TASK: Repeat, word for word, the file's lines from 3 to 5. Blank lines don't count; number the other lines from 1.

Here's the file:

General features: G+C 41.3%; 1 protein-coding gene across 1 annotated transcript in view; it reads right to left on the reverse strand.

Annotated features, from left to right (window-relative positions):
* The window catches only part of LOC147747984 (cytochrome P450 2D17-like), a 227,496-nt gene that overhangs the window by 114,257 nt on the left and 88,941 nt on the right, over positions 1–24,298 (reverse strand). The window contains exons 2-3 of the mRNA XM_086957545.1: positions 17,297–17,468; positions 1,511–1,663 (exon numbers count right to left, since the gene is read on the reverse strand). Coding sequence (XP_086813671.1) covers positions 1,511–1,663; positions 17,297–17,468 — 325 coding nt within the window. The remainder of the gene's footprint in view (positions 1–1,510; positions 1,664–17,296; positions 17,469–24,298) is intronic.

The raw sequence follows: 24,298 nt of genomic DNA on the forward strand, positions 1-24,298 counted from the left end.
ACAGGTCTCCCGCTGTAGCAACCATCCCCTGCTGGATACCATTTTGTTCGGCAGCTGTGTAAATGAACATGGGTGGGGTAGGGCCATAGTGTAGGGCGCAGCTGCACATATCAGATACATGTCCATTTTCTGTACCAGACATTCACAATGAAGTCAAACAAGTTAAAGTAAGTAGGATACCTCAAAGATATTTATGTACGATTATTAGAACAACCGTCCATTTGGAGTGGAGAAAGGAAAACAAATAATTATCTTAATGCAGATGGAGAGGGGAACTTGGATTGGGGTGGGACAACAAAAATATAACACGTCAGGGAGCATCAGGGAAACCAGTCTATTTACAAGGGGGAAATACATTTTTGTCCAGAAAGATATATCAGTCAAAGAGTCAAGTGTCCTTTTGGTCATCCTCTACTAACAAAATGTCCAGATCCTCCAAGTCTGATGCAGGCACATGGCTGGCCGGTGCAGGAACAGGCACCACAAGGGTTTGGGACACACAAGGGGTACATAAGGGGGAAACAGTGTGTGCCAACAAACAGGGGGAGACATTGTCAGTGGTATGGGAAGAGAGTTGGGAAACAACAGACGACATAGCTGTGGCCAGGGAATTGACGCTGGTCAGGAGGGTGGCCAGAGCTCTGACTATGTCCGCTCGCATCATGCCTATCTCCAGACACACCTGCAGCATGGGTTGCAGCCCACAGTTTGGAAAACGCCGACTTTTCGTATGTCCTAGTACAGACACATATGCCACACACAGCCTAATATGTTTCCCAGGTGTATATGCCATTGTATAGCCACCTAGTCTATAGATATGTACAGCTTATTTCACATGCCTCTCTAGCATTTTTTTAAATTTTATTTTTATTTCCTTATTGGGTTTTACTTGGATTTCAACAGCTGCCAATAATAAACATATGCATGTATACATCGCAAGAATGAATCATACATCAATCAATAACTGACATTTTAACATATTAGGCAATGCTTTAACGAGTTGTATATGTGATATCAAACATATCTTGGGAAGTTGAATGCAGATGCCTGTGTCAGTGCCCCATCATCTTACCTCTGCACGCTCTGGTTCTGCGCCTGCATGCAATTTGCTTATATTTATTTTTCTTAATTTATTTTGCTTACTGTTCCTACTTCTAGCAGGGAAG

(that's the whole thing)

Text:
* The window catches only part of LOC147747984 (cytochrome P450 2D17-like), a 227,496-nt gene that overhangs the window by 114,257 nt on the left and 88,941 nt on the right, over positions 1–24,298 (reverse strand). The window contains exons 2-3 of the mRNA XM_086957545.1: positions 17,297–17,468; positions 1,511–1,663 (exon numbers count right to left, since the gene is read on the reverse strand). Coding sequence (XP_086813671.1) covers positions 1,511–1,663; positions 17,297–17,468 — 325 coding nt within the window. The remainder of the gene's footprint in view (positions 1–1,510; positions 1,664–17,296; positions 17,469–24,298) is intronic.

The raw sequence follows: 24,298 nt of genomic DNA on the forward strand, positions 1-24,298 counted from the left end.
ACAGGTCTCCCGCTGTAGCAACCATCCCCTGCTGGATACCATTTTGTTCGGCAGCTGTGTAAATGAACATGGGTGGGGTAGGGCCATAGTGTAGGGCGCAGCTGCACATATCAGATACATGTCCATTTTCTGTACCAGACATTCACAATGAAGTCAAACAAGTTAAAGTAAGTAGGATACCTCAAAGATATTTATGTACGATTATTAGAACAACCGTCCATTTGGAGTGGAGAAAGGAAAACAAATAATTATCTTAATGCAGATGGAGAGGGGAACTTGGATTGGGGTGGGACAACAAAAATATAACACGTCAGGGAGCATCAGGGAAACCAGTCTATTTACAAGGGGGAAATACATTTTTGTCCAGAAAGATATATCAGTCAAAGAGTCAAGTGTCCTTTTGGTCATCCTCTACTAACAAAATGTCCAGATCCTCCAAGTCTGATGCAGGCACATGGCTGGCCGGTGCAGGAACAGGCACCACAAGGGTTTGGGACACACAAGGGGTACATAAGGGGGAAACAGTGTGTGCCAACAAACAGGGGGAGACATTGTCAGTGGTATGGGAAGAGAGTTGGGAAACAACAGACGACATAGCTGTGGCCAGGGAATTGACGCTGGTCAGGAGGGTGGCCAGAGCTCTGACTATGTCCGCTCGCATCATGCCTATCTCCAGACACACCTGCAGCATGGGTTGCAGCCCACAGTTTGGAAAACGCCGACTTTTCGTATGTCCTAGTACAGACACATATGCCACACACAGCCTAATATGTTTCCCAGGTGTATATGCCATTGTATAGCCACCTAGTCTATAGATATGTACAGCTTATTTCACATGCCTCTCTAGCATTTTTTTAAATTTTATTTTTATTTCCTTATTGGGTTTTACTTGGATTTCAACAGCTGCCAATAATAAACATATGCATGTATACATCGCAAGAATGAATCATACATCAATCAATAACTGACATTTTAACATATTAGGCAATGCTTTAACGAGTTGTATATGTGATATCAAACATATCTTGGGAAGTTGAATGCAGATGCCTGTGTCAGTGCCCCATCATCTTACCTCTGCACGCTCTGGTTCTGCGCCTGCATGCAATTTGCTTATATTTATTTTTCTTAATTTATTTTGCTTACTGTTCCTACTTCTAGCAGGGAAG